One of the most hopeful things that I have witnessed in recent times was the decision of evangelical Christian publisher Thomas Nelson to discontinue publishing David Barton’s Jefferson Lies. For those of you who are unfamiliar, David Barton is a historical revisionist very popular in the Michelle Bachmann/Glenn Beck circles for trying to advance the claim that America’s Founding Fathers were 21st century evangelical Christians and not 18th century Deists. The reason Thomas Nelson dropped his book is because other conservative evangelical historians cried foul at the way that Barton distorted history to support his ideological propaganda. This is a very significant development because what most turns people off about today’s “conservatism” is actually not the part that is conservative, i.e. its commitment to ancient, timeless truths, but rather the hijacking of conservatism by populist demagogues who reveal their lack of conservatism with their contempt for the truth. So if American conservatism is in fact rediscovering the importance of integrity, this will be much better for its long-term health than continuing to foment short-term political power through fact-free, sensationalist rabble-rousing. Continue reading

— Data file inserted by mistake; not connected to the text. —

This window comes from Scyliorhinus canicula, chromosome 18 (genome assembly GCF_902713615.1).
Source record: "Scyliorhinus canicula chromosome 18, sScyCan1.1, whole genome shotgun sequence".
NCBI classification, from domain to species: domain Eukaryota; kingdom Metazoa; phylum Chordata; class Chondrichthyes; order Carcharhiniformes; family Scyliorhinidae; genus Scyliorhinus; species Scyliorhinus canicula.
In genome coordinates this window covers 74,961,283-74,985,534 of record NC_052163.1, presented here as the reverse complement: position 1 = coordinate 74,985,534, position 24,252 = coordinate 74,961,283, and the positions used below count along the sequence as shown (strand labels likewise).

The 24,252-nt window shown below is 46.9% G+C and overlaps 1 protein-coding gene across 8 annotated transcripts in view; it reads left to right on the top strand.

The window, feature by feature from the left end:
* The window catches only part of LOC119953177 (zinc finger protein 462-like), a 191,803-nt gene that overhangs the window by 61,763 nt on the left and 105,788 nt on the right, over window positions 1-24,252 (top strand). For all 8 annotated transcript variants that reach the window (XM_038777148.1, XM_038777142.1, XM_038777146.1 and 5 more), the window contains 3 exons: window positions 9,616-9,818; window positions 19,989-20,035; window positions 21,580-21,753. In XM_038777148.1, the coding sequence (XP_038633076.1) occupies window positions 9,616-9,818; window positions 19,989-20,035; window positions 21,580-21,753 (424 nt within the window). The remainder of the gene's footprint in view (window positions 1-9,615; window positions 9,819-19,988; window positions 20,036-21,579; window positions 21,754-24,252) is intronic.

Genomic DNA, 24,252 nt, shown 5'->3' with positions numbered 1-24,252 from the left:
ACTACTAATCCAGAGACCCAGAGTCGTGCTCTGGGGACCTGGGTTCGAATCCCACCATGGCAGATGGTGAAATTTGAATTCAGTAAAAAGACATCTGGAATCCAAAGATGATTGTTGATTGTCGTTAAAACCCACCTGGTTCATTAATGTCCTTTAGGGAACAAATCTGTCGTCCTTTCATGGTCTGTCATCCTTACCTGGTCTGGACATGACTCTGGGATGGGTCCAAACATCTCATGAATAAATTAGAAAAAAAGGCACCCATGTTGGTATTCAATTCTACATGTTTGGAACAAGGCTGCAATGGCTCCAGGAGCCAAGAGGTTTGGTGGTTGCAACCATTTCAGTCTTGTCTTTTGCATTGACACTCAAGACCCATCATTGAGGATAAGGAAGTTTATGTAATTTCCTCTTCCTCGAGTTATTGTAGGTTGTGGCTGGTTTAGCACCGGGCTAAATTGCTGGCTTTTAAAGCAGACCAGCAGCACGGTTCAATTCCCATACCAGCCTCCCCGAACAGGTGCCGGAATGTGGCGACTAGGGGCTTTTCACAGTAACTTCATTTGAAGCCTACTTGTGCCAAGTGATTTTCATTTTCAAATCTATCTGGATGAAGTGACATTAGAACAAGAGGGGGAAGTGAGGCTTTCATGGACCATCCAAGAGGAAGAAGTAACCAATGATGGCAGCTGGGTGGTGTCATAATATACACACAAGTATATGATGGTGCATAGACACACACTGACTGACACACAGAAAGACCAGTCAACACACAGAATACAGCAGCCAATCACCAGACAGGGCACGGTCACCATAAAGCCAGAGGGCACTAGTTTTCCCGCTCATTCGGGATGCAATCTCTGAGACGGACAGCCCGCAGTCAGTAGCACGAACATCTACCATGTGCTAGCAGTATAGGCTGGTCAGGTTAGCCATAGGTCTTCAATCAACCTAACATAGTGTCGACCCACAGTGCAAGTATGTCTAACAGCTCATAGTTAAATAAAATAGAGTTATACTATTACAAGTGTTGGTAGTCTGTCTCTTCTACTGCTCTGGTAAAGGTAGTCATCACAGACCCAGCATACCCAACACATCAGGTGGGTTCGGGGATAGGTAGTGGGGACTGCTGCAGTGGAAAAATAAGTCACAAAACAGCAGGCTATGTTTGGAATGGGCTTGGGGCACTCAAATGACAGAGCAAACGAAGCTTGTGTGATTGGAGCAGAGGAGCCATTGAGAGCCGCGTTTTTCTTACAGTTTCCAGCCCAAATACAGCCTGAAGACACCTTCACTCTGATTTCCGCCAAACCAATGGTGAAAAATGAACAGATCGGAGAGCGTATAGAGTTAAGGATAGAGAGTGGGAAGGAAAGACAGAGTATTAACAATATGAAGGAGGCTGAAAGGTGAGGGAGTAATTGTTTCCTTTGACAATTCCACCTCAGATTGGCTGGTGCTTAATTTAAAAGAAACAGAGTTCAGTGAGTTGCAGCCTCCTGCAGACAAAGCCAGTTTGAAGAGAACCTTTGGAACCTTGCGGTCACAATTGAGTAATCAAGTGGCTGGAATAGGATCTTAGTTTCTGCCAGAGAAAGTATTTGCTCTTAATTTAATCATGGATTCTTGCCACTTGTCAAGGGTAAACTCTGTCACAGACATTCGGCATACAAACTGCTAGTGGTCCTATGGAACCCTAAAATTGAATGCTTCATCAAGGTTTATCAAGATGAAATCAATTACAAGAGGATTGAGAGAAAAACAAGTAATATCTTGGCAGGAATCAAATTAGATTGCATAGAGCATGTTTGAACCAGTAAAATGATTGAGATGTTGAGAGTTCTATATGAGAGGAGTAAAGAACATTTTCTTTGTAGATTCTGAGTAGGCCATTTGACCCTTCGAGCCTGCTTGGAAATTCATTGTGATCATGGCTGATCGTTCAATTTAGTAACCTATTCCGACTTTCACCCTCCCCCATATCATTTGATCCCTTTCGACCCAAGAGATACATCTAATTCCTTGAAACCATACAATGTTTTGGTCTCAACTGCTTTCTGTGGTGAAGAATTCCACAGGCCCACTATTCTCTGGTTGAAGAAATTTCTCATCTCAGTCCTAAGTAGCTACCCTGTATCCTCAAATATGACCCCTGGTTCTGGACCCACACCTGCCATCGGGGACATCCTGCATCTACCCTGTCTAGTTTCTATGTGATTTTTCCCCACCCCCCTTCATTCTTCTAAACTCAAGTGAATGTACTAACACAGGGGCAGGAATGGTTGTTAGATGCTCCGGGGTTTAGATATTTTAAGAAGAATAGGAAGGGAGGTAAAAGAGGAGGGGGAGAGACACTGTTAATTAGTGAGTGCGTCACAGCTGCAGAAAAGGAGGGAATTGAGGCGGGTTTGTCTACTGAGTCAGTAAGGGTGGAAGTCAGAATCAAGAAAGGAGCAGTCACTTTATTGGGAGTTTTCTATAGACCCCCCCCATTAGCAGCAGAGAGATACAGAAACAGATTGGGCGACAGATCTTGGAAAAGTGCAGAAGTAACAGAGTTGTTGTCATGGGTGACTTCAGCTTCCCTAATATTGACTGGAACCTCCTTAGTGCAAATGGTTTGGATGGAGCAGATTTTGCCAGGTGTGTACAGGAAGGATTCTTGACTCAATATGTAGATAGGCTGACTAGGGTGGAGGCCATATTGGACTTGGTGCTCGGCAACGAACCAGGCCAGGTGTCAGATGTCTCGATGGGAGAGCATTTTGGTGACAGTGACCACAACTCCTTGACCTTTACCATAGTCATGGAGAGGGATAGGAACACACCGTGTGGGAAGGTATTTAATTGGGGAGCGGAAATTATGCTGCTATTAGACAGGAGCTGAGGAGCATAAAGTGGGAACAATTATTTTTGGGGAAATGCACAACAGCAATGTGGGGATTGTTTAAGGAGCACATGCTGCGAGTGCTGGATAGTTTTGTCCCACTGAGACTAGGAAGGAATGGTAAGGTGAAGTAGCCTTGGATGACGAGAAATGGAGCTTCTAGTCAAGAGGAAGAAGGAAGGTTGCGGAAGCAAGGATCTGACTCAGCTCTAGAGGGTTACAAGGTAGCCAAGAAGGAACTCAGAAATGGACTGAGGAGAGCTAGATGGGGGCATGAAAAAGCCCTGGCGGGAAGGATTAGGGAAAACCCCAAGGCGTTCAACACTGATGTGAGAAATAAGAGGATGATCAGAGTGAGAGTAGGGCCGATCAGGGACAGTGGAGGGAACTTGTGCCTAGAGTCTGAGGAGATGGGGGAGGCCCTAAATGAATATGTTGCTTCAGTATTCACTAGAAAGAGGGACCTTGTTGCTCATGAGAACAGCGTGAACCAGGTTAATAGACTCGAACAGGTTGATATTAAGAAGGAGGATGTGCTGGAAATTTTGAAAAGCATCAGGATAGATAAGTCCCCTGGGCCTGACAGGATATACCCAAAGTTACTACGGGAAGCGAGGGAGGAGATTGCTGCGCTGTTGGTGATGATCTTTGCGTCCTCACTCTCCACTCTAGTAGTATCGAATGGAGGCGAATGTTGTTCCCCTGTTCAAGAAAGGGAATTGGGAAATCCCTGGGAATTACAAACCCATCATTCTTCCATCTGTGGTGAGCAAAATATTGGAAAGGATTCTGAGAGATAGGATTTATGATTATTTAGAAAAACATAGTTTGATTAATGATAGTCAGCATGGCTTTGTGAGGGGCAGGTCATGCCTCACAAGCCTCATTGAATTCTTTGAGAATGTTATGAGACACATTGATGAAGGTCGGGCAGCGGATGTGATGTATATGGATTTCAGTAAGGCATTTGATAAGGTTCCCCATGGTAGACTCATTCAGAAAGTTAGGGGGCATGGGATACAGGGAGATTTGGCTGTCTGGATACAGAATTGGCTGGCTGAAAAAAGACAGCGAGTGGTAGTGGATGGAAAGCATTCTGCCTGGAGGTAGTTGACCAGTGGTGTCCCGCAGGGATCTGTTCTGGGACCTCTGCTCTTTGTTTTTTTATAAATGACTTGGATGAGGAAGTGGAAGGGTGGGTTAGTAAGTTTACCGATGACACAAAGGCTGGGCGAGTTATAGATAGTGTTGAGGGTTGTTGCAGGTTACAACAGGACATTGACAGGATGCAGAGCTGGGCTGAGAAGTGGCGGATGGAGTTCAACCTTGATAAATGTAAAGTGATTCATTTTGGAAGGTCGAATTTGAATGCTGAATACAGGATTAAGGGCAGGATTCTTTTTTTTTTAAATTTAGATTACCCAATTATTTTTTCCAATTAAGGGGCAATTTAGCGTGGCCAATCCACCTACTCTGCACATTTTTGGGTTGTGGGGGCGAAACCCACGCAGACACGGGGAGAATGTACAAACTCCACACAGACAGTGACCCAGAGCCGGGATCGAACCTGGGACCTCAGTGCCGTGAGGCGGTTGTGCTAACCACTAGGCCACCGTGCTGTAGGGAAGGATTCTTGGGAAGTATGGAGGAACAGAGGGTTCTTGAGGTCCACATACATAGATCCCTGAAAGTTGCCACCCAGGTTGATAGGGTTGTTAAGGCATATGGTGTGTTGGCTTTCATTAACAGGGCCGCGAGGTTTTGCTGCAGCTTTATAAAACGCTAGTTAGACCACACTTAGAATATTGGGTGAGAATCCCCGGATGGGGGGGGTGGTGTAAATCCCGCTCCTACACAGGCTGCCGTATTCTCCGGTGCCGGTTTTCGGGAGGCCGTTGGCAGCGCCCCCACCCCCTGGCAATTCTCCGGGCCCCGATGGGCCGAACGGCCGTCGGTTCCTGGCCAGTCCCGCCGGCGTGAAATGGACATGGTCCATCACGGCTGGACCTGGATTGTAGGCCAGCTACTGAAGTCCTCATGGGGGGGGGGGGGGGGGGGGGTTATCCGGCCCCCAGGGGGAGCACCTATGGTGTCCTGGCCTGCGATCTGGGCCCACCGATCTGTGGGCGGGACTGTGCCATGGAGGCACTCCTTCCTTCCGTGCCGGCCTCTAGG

Everyone else is writing about the “crisis” of American Christianity so I figured I’d add my own two cents. Andrew Sullivan wants us to cut up our Bibles and follow “Thomas Jefferson’s vision of a simpler, purer, apolitical Christianity.” Ross Douthat writes that the problem is we’ve been overrun by heresies. Christian Piatt claims that young adults are “leaving the church to follow Jesus.” I think that underneath the prosperity gospel, the ideological echo chamber, and the shallow, therapeutic Jesus-as-boyfriend theology considered by all three of these writers are two basic idolatries — opinion and relationship — which have filled the gap created by the loss of a sacramental understanding of Christ’s body within popular American evangelical Christianity. Continue reading
I’ve often been cynical about American exceptionalism. Especially on days when I walk into Barnes and Nobles and see the political bestsellers on display in the front of the store. Americans are exceptional? Really? Exceptionally tacky? Exceptionally self-righteous? Exceptionally deaf to opinions outside of our own echo chamber? Exceptionally good at building an industry off of paranoid hate and conspiracy theories?
One of the most exceptional Americans I know about, Mark Twain, famously said that “patriotism is the refuge of scoundrels.” There is something quintessentially American and even partly healthy about his cynicism. At the same time, I’m feeling contrite today about my cynicism and lack of patriotism because a dream and vision for humanity that was exceptional about our country is in the process of dying. Continue reading